Sometimes a small issue can cast a big shadow. It just depends how much light you shine on it. A small story can act as a signpost to much larger concerns. This is certainly one of those.
In June 2022 a team of demolition vehicles entered a small village wood in Highcliffe, Dorset. They arrived without warning, mounted the kerb between two parked cars, and set about ripping out the undergrowth. Young trees, bushes, flowers and other flora were razed to the ground, leaving chippings and tyre tracks behind. Almost a hectare of protected woodland was destroyed, burrows and birds’ nests among the wreckage.
A day after neighbours had bombarded their local council with anxious calls, and with no sanction in sight, the owner of the woodland carried on with the job.
Welcome to the Battle of Jesmond Wood, a six-year-long showdown between a community and a property developer (and, perhaps, a local government). This saga has everything: corruption and cronyism, residents in uproar, accusations of council misconduct, and of course the all-pervading influence of money.
And at its heart there’s a worrying question: is our natural environment safe any longer?
First, a quick local history lesson. Decades ago a woodland in Highcliffe was acquired by the local council from a developer, in order to build a relief road. But plans changed, and by 2001 the council had recognised the ecological value of the area – the last remnants of an ancient forest. A mile-long stretch of woodland was designated a protected wildlife corridor. At the centre is Jesmond Wood.
The wood is a valuable ecosystem, numbering around a thousand trees. It’s home to many species of protected bats, and various bird species on the RSPB’s Red List. Grass snakes and slow worms have been found here. Locals have watched foxes, hedgehogs and even deer in the ‘corridor’, and one resident swears that badgers also visit. Animals use it because it’s a unique shelter and passage through suburbia. If Jesmond Wood were to fall, there would be no wildlife corridor.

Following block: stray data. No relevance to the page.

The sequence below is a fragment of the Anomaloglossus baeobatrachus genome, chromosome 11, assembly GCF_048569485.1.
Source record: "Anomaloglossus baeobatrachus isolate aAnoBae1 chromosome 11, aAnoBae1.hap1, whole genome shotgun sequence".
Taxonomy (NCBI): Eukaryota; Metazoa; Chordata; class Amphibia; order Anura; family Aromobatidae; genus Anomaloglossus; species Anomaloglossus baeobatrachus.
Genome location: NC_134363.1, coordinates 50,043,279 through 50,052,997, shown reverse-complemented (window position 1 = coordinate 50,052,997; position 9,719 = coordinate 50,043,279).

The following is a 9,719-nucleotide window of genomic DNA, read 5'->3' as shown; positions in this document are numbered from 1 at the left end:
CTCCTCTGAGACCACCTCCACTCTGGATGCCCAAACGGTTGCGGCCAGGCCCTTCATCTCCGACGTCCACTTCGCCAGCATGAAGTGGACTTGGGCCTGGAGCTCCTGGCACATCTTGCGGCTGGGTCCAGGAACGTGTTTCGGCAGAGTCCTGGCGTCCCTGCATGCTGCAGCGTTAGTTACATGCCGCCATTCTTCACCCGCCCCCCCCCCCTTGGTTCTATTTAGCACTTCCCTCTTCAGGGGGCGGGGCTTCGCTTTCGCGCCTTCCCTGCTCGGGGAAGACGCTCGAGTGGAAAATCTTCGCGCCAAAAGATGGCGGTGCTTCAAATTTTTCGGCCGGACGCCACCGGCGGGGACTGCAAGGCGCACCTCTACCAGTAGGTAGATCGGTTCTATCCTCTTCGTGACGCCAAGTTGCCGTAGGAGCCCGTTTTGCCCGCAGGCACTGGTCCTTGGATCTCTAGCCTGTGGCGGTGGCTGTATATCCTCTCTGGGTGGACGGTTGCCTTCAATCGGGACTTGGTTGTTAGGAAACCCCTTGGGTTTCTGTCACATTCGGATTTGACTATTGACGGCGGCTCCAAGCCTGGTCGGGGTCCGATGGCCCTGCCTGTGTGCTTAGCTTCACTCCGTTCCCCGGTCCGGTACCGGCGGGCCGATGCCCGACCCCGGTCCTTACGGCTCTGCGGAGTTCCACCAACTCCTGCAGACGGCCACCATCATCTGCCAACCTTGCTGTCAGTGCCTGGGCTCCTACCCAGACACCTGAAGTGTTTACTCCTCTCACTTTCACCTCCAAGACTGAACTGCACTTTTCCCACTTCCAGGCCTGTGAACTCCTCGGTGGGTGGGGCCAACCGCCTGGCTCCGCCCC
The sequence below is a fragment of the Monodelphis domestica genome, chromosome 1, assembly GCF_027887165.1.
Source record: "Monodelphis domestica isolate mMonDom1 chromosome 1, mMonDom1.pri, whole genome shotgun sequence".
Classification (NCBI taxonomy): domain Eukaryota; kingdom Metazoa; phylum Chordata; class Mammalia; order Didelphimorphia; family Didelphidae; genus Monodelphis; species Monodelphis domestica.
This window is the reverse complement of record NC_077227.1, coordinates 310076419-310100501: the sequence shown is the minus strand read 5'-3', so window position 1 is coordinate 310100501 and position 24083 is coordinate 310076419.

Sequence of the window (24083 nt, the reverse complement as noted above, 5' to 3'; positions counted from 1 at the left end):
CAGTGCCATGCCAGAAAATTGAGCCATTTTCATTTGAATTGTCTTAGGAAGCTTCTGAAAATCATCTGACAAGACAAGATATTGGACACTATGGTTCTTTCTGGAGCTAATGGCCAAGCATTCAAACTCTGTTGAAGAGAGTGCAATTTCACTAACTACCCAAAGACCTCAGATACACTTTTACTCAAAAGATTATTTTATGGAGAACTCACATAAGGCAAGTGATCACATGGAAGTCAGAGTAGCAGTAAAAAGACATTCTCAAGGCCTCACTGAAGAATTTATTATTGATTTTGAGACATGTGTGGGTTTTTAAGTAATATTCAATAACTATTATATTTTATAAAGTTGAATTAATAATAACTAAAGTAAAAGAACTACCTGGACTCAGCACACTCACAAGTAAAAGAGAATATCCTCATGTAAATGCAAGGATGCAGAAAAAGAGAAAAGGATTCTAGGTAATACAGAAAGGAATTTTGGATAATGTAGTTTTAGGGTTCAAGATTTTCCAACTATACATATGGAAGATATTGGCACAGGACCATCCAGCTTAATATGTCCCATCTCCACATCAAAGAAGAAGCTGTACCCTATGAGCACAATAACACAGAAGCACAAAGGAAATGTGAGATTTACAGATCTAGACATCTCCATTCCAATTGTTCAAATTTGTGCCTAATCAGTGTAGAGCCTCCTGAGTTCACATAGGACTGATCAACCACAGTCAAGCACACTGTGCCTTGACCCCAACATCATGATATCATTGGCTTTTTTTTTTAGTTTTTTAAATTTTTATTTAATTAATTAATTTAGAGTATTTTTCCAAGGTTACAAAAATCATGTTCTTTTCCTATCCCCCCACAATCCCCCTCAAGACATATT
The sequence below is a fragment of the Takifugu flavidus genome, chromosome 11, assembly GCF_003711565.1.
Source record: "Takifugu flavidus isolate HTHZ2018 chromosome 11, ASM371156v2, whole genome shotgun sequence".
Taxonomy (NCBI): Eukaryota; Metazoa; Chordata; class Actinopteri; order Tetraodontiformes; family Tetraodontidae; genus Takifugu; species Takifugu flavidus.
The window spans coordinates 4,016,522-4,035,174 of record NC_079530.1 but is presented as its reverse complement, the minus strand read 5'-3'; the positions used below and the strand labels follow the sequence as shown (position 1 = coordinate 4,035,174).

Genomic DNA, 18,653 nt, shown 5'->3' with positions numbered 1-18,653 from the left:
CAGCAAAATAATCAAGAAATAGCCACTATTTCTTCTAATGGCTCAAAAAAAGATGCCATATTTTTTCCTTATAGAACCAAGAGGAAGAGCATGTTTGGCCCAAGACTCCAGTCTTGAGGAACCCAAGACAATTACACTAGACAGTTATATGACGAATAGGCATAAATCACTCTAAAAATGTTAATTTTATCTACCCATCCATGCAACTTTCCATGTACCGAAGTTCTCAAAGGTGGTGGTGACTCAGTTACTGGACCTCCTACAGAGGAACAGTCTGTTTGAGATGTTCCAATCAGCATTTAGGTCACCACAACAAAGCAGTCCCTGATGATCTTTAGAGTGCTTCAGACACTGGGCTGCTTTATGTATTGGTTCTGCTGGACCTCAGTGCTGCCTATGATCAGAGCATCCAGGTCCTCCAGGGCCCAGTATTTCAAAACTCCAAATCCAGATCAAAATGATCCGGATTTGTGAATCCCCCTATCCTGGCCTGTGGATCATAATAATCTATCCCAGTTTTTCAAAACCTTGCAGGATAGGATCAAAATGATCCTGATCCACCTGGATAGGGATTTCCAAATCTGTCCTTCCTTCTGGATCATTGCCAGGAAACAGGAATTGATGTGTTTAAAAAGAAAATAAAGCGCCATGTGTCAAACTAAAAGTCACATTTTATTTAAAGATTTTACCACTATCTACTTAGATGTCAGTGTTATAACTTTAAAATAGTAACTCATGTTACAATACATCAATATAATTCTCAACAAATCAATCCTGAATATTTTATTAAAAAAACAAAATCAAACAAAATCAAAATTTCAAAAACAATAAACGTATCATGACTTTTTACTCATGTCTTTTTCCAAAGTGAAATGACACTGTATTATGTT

But the tranquillity ended in 2015. The former owner exploited a loophole in the original sale contract, and the wood fell back into private hands. And that’s when things got interesting.
Between 2017 and 2022, the Poole-based developer Brentland Ltd has submitted four applications for a housing development on the site. This would involve the loss of hundreds of trees and most of the woodland area. Two applications were rejected, one was withdrawn, and the last, application 8/22/0306/FUL, is under consideration right now. This latest bid is for 17 houses, far fewer than originally proposed.
There was conflict right from the start. Residents have been largely against any development on the site, motivated not through some ‘NIMBY’ impulse, but as custodians of a fragile ecosystem. A campaign group was formed, which has its own Twitter account. Each application has prompted hundreds of written objections from the community.
In the other corner is Chris Bulstrode, owner of Brentland Ltd. He describes Jesmond Wood as “private building land” and has dismissed local ecological concerns. Needless to say, Bulstrode isn’t the most popular man in Highcliffe.
The woodland clearance in June was the third such occasion, and certainly the worst. Each occasion has been around the time that a planning application is being considered by council officers. Residents have suggested the purpose is to conceal the evidence of a thriving animal habitat, and to persuade councillors to approve development. On one occasion in 2021, the woodland floor was scoured just days after the Woodland Trust lauded the discovery of designated Ancient Woodland flora.
There’s more. At one point huge wooden hoardings were erected around the site, then replaced by metal fencing, which remains to this day, without permission. Bollards were illegally removed to facilitate vehicle access into the wood. Trees have been felled despite being under preservation orders. Residents have been communicating these and many other issues to Bournemouth-Christchurch-Poole (BCP) council in recent years, yet BCP has never sanctioned the owner or taken further steps to protect the woodland.
Then in February 2021 came another twist. A local newspaper reported that the original sale contract contained a so-called ‘overage clause’. This would oblige the owner to pay the council a further fee of up to £300,000, if a development was approved. There was a further damaging allegation, that BCP’s Conservative leaders had pre-emptively discussed how to spend the payment. It was suggested they’d gone so far as to offer to direct the money to Highcliffe, if the village’s parish council supported the application. The article even name-checked council leader Drew Mellor.